TORONTO, Sept. 28, 2012 /CNW/ - Ryan Mitchell, President of Canada's leading supplier of specialized water purification container units, Pure Water Box, called on organizations and corporations to embrace social capital spending to help fund humanitarian projects during a speech earlier this month at the UN Women Canada National Committee in Montreal.
"If you work or build a company just for the money and no passion or beliefs, it shows," Mitchell told the blue ribbon women's panel headed by Almas Jiwani who plays a key role in building networks among charitable institutions and socially responsible businesses. "So be social and make a difference. Find an area in need and where YOU want and can make a difference."
Mitchell says government funding around the world for humanitarian projects is being reduced, so it is important for business leaders to step up and make a difference by doing something they care about.
"In your business, make a difference with your passion and use your profits and gains for good. We need more companies and people like this. I try to make a difference every day. I do things that no one would try and I do very well. I choose select charities and groups to give back with my time, expertise, my business and money," he told the group meeting at Montreal's Mount Royal Club.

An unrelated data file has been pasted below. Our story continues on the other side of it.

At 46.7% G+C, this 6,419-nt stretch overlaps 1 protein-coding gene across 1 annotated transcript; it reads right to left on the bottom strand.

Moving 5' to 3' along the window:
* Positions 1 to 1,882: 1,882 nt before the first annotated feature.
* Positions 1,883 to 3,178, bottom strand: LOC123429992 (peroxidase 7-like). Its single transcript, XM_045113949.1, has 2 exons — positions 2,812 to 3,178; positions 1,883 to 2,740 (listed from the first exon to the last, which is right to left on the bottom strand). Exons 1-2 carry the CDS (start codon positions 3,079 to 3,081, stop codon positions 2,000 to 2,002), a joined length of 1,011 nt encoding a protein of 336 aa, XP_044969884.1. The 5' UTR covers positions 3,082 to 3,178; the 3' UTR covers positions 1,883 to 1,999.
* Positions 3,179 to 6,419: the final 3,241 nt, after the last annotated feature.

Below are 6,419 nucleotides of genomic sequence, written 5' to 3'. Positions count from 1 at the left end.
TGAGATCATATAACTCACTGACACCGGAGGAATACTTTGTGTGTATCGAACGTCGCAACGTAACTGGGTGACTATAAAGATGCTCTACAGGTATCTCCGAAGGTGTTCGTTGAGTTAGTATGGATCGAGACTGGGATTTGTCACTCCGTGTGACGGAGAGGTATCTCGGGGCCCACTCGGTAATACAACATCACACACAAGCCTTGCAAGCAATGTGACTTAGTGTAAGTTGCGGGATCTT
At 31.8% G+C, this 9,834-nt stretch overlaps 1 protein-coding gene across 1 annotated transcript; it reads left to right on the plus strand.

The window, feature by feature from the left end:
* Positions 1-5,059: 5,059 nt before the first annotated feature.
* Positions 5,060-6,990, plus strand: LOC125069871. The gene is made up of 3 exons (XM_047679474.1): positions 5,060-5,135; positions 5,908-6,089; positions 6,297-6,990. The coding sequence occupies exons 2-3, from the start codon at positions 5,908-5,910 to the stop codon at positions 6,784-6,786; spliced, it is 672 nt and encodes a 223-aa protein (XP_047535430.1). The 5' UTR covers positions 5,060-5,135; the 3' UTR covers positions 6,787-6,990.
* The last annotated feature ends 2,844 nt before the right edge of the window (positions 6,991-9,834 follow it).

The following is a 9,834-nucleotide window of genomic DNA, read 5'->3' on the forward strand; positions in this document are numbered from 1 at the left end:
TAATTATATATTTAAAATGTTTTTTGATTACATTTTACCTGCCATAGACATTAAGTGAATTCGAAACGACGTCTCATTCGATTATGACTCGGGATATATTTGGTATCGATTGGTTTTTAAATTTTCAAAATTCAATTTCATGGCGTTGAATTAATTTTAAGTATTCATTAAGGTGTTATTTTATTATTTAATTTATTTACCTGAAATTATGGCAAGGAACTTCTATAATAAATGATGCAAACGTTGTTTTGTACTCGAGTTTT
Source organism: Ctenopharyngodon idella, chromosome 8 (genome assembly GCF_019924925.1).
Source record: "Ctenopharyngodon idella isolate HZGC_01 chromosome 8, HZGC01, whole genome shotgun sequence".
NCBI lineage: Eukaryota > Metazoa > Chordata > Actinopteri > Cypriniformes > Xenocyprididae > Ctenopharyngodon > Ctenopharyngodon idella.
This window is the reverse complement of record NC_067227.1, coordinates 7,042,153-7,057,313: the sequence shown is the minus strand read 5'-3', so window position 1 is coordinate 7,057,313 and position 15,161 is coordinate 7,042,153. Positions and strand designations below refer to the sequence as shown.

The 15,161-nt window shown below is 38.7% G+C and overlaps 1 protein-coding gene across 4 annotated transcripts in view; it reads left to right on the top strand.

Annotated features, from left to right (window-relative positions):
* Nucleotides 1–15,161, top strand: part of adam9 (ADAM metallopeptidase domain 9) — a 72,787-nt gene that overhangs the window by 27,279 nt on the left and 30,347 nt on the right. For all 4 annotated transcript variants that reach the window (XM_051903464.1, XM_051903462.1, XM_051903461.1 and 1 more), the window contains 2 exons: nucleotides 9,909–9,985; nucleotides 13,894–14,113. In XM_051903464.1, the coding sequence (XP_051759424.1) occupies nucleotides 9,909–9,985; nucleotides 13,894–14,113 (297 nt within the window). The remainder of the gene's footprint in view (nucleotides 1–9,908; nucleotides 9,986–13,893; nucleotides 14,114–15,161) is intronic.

Mitchell has a passion for public service and helping his fellow man. He was one of the youngest patrol commanders during Canada's mission to Bosnia. He has deep roots with the Salvation Army as a volunteer building an orphanage in Haiti and homes in Cuba, Barbados, and Jamaica. He was part of a World Vision roof building team in Mexico.
His concern for victims of drought stricken countries and Third World water quality in Canada's First Nations communities, prompted Mitchell to create Pure Water Box. The company's mission is to meet the needs of a thirsty world. It provides specialized container units to purify water making it safe to drink.
"The United Nations has declared that clean drinking water is a human rights issue. Pure Water Box has the technology to ensure the human rights of drought victims around the world and members of Canada's aboriginal communities are respected" says Mitchell. "We do this with our specialized container units that can turn seawater, brackish, pond, lake or river water into clean safe drinking water that is better than World Health Organization (WHO) standards," said Mitchell.
SOURCE: Pure Water Box Corp.
For further information:
about Pure Water Box contact:
Sue Lacher, Vice President, Director of Operations